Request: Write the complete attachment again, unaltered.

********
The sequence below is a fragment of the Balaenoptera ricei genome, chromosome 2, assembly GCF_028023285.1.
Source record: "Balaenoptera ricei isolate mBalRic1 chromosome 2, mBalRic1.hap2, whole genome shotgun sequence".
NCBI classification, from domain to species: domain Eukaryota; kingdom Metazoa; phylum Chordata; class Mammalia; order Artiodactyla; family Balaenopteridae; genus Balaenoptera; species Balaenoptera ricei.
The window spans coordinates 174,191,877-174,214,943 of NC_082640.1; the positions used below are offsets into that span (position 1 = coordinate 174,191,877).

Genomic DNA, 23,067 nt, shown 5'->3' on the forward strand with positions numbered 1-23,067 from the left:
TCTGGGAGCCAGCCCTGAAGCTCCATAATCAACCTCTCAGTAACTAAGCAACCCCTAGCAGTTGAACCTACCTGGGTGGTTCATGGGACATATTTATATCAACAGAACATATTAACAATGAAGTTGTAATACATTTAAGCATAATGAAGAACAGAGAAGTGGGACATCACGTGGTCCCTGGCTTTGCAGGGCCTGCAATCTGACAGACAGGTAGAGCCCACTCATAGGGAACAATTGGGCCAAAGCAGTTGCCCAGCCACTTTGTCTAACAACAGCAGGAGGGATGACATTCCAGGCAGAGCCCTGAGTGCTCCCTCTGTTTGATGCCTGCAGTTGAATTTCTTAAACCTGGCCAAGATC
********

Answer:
The sequence below is a fragment of the Balaenoptera ricei genome, chromosome 2, assembly GCF_028023285.1.
Source record: "Balaenoptera ricei isolate mBalRic1 chromosome 2, mBalRic1.hap2, whole genome shotgun sequence".
NCBI classification, from domain to species: domain Eukaryota; kingdom Metazoa; phylum Chordata; class Mammalia; order Artiodactyla; family Balaenopteridae; genus Balaenoptera; species Balaenoptera ricei.
The window spans coordinates 174,191,877-174,214,943 of NC_082640.1; the positions used below are offsets into that span (position 1 = coordinate 174,191,877).

Genomic DNA, 23,067 nt, shown 5'->3' on the forward strand with positions numbered 1-23,067 from the left:
TCTGGGAGCCAGCCCTGAAGCTCCATAATCAACCTCTCAGTAACTAAGCAACCCCTAGCAGTTGAACCTACCTGGGTGGTTCATGGGACATATTTATATCAACAGAACATATTAACAATGAAGTTGTAATACATTTAAGCATAATGAAGAACAGAGAAGTGGGACATCACGTGGTCCCTGGCTTTGCAGGGCCTGCAATCTGACAGACAGGTAGAGCCCACTCATAGGGAACAATTGGGCCAAAGCAGTTGCCCAGCCACTTTGTCTAACAACAGCAGGAGGGATGACATTCCAGGCAGAGCCCTGAGTGCTCCCTCTGTTTGATGCCTGCAGTTGAATTTCTTAAACCTGGCCAAGATC